LawAndCrime.com said that in a post that she deleted from Facebook, but then posted on Twitter, Huddy wrote, “Rupert Murdoch is not just a media mogul. He’s a perpetrator, complicit in wrecking careers of hardworking, talented people while protecting their tormentors.”

She continued, “The more we shame disgraceful executives like Murdoch, the faster we send the message that sexual harassment will not be tolerated.”

In a statement to Law and Crime, Huddy said, “It’s ironic that O’Reilly, Murdoch and others have suggested that I, along with the other accusers, are part of some left wing conspiracy. [One], I’m fiscally conservative and socially liberal so let’s just get that out of the way. [And two], based on everything I have seen and has been reported, the participants in this, The Grand Conspiracy, are the executives at Fox.”

She said that Murdoch himself is not accused of harassing women, but that he was instrumental in covering up and burying stories about O’Reilly, former Fox News CEO Roger Ailes and others.

Huddy is one of multiple women to whom Fox News has paid out tens of millions of dollars in settlements related to O’Reilly alone. A parade of other women have come forward with accusations of harassment, sexualized bullying and a “locker room” culture at the network.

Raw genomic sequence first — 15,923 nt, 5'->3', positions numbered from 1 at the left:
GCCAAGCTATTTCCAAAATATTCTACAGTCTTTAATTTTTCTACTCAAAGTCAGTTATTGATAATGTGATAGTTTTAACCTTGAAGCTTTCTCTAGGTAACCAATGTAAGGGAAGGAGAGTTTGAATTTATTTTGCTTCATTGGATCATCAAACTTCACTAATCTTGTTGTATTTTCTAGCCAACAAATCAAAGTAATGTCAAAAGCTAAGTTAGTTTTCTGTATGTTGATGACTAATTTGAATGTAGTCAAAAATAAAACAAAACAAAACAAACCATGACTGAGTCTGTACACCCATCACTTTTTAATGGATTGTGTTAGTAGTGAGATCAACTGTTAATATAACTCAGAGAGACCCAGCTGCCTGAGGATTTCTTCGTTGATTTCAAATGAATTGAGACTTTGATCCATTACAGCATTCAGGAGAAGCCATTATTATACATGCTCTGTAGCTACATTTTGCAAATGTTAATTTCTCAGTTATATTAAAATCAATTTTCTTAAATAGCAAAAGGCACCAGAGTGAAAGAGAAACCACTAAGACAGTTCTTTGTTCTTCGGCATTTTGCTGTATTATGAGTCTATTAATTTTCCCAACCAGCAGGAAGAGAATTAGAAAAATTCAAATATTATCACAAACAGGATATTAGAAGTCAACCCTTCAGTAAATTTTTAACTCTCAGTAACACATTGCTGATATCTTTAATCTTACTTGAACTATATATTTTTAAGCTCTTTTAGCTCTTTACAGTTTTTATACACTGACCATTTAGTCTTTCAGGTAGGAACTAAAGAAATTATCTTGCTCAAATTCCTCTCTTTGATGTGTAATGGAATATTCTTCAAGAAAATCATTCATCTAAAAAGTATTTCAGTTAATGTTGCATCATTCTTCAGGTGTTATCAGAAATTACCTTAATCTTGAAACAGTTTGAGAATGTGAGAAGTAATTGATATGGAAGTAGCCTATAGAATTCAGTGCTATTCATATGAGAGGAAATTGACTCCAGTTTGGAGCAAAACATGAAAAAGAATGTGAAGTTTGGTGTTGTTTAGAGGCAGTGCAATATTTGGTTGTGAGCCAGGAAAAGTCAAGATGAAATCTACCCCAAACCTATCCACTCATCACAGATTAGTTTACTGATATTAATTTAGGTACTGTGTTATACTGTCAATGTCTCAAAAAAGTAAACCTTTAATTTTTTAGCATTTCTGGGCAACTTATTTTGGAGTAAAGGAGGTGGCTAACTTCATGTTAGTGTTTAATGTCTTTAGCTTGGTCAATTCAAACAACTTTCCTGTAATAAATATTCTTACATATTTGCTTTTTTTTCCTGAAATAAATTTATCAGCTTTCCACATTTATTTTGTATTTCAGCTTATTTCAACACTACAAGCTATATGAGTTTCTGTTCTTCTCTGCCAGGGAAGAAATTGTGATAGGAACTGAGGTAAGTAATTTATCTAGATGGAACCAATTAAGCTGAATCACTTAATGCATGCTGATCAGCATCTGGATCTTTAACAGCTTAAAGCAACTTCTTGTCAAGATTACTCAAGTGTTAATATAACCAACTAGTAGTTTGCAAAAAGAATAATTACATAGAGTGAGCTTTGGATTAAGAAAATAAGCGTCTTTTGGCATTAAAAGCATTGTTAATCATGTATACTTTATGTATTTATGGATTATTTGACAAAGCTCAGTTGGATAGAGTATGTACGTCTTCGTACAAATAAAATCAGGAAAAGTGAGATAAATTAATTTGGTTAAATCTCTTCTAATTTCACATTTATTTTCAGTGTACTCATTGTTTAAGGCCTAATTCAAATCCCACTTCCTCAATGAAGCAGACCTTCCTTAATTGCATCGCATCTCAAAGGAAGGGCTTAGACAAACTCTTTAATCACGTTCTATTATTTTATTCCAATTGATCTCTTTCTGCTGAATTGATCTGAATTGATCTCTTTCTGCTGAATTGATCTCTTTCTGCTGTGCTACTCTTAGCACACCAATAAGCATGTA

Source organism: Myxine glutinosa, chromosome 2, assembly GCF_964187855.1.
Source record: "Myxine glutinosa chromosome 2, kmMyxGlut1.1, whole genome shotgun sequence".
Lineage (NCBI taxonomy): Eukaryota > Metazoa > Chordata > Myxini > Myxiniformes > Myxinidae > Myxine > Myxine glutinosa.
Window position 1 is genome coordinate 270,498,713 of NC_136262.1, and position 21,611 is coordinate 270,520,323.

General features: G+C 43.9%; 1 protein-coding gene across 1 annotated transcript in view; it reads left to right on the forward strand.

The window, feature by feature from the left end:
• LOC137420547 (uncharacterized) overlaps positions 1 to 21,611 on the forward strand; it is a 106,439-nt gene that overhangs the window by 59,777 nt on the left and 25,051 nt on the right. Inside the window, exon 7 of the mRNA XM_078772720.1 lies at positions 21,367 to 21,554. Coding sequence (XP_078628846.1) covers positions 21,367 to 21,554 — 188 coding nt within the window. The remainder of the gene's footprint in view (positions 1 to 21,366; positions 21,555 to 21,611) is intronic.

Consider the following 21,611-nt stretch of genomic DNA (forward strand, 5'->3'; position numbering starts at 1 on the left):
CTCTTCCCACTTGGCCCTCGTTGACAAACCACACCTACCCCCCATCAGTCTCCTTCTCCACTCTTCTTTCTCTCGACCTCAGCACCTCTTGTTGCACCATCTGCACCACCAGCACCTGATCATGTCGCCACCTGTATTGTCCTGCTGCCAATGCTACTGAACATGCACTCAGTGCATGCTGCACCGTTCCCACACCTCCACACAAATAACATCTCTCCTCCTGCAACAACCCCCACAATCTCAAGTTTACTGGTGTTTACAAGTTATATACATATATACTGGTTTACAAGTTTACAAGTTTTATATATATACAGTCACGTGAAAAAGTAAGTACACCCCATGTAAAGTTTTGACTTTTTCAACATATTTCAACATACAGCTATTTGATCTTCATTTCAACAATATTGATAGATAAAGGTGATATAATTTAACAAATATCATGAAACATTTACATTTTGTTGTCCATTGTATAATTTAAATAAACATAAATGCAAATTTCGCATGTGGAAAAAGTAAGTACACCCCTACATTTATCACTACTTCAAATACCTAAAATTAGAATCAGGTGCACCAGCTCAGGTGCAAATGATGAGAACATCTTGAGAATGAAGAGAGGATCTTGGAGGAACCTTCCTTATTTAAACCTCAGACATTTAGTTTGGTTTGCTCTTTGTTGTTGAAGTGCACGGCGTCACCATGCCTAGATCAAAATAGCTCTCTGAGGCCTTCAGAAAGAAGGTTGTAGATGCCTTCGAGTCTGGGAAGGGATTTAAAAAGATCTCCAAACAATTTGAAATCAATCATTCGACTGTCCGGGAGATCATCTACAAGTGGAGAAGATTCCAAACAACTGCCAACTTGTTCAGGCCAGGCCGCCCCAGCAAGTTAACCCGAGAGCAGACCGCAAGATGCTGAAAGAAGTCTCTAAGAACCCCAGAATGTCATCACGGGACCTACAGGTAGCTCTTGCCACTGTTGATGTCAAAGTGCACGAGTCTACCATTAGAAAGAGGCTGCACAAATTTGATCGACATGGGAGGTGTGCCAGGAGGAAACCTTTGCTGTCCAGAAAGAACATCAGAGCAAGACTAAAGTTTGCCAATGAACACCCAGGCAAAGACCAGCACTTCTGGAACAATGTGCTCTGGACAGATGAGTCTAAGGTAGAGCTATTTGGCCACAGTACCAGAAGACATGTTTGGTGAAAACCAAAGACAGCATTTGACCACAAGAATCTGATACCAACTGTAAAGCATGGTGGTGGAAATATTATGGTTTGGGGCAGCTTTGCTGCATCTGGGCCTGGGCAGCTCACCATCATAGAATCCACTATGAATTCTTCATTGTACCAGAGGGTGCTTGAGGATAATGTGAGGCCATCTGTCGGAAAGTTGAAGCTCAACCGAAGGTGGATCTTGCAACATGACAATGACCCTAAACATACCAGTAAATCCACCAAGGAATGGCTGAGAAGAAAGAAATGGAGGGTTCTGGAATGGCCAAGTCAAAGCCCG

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Unbelievable Censorship: Trump Bans CDC from Using These 7 Words

The forbidden words include “vulnerable,” “diversity,” and “science-based.”

Donald Trump’s administration has reportedly banned the Center for Disease Control from using seven words and phrases, including “science-based” and “transgender,” in documents it is working on for next year’s budget.

 

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Is Kratom Safe Enough for the Fight Against Opioids?

A new study says “yes,” and finds it relieves anxiety and reduces negative moods, too.

A review of 57 years of international scientific evidence may help change the perception of kratom and restore its potential as a public health tool that deserves more research.

As the nation grapples for solutions to the opioid epidemic—now claiming more than 33,000 American lives each year—the potential of the psychoactive plant kratom to become a useful tool in the battle has been the subject of hot debate.

While some in the medical field and many in the general public attest to kratom’s ability to help curb opioid addiction and relieve pain, governmental agencies continue to warn against its dangers to mental health, citing links to psychosis and addiction. In 2016, the DEA briefly recommended criminalizing kratom possession and distribution, before withdrawing the proposal.

The study not only points to the potential benefits of kratom as a safer substitute for opioids, but also suggests the plant’s potential to reduce negative mood and relieve anxiety. Published online this week in the journal Drug and Alcohol Dependence, it represents the largest systematic review of the scientific literature on kratom use and mental health.

“There is a lot of confusing information about kratom in the media that makes it difficult for clinicians and the public to make informed choices,” says lead author Marc T. Swogger, associate professor in the University of Rochester Medical Center’s psychiatry department. “This study clarifies that there is no good scientific basis for claims that kratom causes psychosis, suicide, or violence, and the available data do not indicate that kratom is a significant public health problem.”